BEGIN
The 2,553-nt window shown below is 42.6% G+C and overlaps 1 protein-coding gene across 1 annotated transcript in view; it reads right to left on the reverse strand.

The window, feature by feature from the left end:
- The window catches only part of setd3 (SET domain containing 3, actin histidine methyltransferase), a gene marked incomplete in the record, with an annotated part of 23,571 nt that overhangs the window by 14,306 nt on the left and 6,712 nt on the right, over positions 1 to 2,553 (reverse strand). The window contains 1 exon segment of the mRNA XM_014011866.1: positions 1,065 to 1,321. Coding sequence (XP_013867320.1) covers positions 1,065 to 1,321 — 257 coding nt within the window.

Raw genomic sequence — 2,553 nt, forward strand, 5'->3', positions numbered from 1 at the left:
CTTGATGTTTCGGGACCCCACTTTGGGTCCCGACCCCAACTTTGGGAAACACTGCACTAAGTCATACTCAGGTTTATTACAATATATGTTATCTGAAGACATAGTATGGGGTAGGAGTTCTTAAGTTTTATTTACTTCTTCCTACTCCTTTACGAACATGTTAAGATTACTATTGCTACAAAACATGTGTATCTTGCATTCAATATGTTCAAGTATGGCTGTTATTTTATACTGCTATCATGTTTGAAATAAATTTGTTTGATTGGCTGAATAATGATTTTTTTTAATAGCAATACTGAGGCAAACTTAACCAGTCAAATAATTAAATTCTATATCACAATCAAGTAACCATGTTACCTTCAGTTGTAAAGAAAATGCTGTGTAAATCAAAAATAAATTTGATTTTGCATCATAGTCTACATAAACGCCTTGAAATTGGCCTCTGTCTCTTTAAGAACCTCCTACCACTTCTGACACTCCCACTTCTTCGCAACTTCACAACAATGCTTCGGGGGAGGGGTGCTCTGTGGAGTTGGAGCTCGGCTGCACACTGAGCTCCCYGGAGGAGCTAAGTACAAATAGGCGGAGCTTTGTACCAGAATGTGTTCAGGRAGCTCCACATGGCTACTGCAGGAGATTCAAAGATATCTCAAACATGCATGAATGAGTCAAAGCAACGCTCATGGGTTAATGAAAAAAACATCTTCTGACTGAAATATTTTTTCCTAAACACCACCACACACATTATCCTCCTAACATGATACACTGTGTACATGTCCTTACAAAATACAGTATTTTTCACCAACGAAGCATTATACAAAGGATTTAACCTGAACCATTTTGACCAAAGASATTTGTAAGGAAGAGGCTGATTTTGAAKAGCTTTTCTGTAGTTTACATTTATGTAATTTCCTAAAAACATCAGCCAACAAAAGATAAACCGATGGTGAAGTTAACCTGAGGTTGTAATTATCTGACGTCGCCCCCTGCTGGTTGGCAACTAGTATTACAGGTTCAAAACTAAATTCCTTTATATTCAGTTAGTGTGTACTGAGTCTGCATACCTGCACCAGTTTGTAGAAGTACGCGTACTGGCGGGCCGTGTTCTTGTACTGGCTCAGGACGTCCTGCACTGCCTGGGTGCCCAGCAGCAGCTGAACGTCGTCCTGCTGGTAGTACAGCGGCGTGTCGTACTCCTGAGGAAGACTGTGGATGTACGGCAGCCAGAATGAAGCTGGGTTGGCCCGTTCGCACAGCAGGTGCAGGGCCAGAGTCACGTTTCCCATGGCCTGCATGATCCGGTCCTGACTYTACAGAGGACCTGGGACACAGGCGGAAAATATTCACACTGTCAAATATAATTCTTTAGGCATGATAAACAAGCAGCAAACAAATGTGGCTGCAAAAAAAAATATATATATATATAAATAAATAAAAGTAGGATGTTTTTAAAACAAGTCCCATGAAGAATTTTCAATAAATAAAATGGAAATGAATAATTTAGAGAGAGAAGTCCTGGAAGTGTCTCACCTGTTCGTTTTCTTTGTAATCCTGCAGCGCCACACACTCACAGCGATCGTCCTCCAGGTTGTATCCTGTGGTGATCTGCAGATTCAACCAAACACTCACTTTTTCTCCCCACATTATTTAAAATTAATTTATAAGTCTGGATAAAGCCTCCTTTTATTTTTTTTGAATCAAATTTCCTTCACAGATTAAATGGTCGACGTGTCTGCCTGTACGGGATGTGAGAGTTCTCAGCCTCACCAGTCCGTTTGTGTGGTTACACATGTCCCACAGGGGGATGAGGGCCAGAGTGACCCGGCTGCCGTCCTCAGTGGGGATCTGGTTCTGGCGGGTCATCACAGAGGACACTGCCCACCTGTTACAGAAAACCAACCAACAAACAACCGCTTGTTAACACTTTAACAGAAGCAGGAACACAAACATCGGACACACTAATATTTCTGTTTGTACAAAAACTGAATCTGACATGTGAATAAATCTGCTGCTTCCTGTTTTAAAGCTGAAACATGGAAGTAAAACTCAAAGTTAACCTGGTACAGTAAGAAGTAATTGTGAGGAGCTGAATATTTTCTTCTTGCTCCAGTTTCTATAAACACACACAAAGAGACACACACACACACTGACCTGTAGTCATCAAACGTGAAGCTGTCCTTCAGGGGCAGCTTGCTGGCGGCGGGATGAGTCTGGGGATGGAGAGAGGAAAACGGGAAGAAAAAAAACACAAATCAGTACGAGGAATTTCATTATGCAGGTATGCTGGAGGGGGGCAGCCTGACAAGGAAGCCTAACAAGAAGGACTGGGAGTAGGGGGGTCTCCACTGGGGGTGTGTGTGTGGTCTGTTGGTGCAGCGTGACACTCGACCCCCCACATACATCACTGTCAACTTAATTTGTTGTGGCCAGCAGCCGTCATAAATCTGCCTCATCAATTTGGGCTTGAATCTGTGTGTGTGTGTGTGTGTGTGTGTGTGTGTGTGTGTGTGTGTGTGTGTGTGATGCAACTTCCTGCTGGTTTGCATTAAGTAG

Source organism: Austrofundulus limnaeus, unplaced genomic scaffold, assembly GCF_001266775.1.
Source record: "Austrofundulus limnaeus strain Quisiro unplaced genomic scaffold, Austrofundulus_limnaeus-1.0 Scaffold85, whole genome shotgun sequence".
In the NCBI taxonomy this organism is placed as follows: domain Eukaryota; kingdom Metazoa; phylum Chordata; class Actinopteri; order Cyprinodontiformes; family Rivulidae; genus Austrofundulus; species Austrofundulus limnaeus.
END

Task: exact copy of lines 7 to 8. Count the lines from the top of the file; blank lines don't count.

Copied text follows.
Source record: "Austrofundulus limnaeus strain Quisiro unplaced genomic scaffold, Austrofundulus_limnaeus-1.0 Scaffold85, whole genome shotgun sequence".
In the NCBI taxonomy this organism is placed as follows: domain Eukaryota; kingdom Metazoa; phylum Chordata; class Actinopteri; order Cyprinodontiformes; family Rivulidae; genus Austrofundulus; species Austrofundulus limnaeus.